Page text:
Fortnightly(!) fruit & veg part of a multi-layered problem
Collaboration on delivery of perishable goods to remote Indigenous communities seems to have been a standout point at an Adelaide conference this week.
Community leaders, store managers & freight companies looked at how neighbouring communities have been using different trucking companies.
Bililuna – far north WA – store manager Tom Waller says, “The suggestion we’ve come up with is that Bililuna, Balgo and Mulan particularly (those communities)…in close proximity…. get everyone together and …come up with a joint effort in.. approaching a freight service provider to get… delivery on a weekly basis.”
At the same time WA Indigenous Affairs Minister, Sheila McHale, said that Monday’s national summit on Indigenous violence must address issues aside from law and order, as things are just not that simple.
“Law and order of itself will not deal with the chronic poverty and dysfunctional circumstances which we find Aboriginal people in,” she said, “It’s a multi-layered problem.”
AFTER the summit Fred Chaney, a former Aboriginal affairs minister in the Fraser Government, said in an interview on Lateline that not enough money is being invested in basic needs.
“I’m sick of hearing people say you can’t throw money at it,” he said. “[There is] a fundamental lack of basic normal support for Indigenous communities. “The fact is there’s a major issue here, where it’s very hard to see the governments of Australia really facing up to on a long-term consistent basis where they really tackle these problems at root and branch.”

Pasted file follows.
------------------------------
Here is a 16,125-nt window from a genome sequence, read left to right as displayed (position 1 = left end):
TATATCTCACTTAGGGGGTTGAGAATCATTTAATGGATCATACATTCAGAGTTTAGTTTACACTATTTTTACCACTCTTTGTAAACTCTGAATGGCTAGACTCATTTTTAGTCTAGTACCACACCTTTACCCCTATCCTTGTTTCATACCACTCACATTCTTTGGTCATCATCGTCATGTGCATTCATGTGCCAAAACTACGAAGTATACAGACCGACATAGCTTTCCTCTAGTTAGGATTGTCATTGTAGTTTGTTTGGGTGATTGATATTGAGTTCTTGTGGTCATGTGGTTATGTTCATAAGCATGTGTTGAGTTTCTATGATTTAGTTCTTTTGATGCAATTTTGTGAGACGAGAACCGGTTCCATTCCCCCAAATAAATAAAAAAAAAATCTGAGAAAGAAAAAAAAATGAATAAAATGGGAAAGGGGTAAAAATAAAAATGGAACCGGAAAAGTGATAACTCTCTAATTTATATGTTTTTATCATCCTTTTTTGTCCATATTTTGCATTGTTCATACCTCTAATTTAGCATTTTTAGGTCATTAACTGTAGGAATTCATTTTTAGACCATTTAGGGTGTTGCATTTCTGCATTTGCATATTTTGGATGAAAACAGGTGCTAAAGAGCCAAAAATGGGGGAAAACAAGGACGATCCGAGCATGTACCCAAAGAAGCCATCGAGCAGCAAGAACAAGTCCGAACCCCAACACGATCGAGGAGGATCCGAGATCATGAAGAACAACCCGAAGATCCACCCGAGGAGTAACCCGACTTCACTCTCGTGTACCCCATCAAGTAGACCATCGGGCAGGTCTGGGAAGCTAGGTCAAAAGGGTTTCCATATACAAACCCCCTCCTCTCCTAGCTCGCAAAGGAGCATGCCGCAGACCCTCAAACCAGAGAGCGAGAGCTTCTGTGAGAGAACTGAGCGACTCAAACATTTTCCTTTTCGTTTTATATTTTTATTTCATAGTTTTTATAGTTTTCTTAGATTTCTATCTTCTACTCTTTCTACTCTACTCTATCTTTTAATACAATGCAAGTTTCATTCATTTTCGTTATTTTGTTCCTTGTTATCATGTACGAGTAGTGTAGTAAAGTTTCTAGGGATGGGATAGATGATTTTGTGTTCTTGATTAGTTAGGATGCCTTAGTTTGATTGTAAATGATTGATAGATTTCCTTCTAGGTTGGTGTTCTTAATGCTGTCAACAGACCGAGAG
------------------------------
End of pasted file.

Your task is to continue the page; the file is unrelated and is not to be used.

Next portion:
A recent Senate report on petrol sniffing calls on governments to tackle the problem collaboratively and establish priorities for the roll-out of non-sniffable Opal fuel.
It also found communities are frustrated that solutions proposed by countless other official inquiries have not been implemented!
To address the inaction and flawed spending Noel Pearson, Patrick Dodson and Marcia Langton – all board members of the Lingiari Policy Centre, a new Indigenous think tank – have called for a ‘national action plan’ and proposed a body like the Productivity Commission to oversee reforms.
Noel Pearson said “You need the equivalent of the Productivity Commission that supervises this whole transition from a kind of we-need-to-take-responsibility-for-hopeless-people approach, to one of making sure everything we do is aimed at letting Aboriginal people stand on their own two feet.”
Patrick Dodson supported the idea saying, “We need a body that has teeth, that is capable of auditing what has been spent and what has been promised ? that can hold departments and ministers accountable.”
Professor Langton also agreed saying it would take the politics out of the issue and promote a bipartisan consensus.
Although it’s not regularly reported there is ‘self help’ going on in Indigenous communities. A body like the Productivity Commission, as suggested, could tie all these efforts together and make sure government money went where it was intended and the efforts would be assessed to see if it new ideas were working or not…it’s worth a try!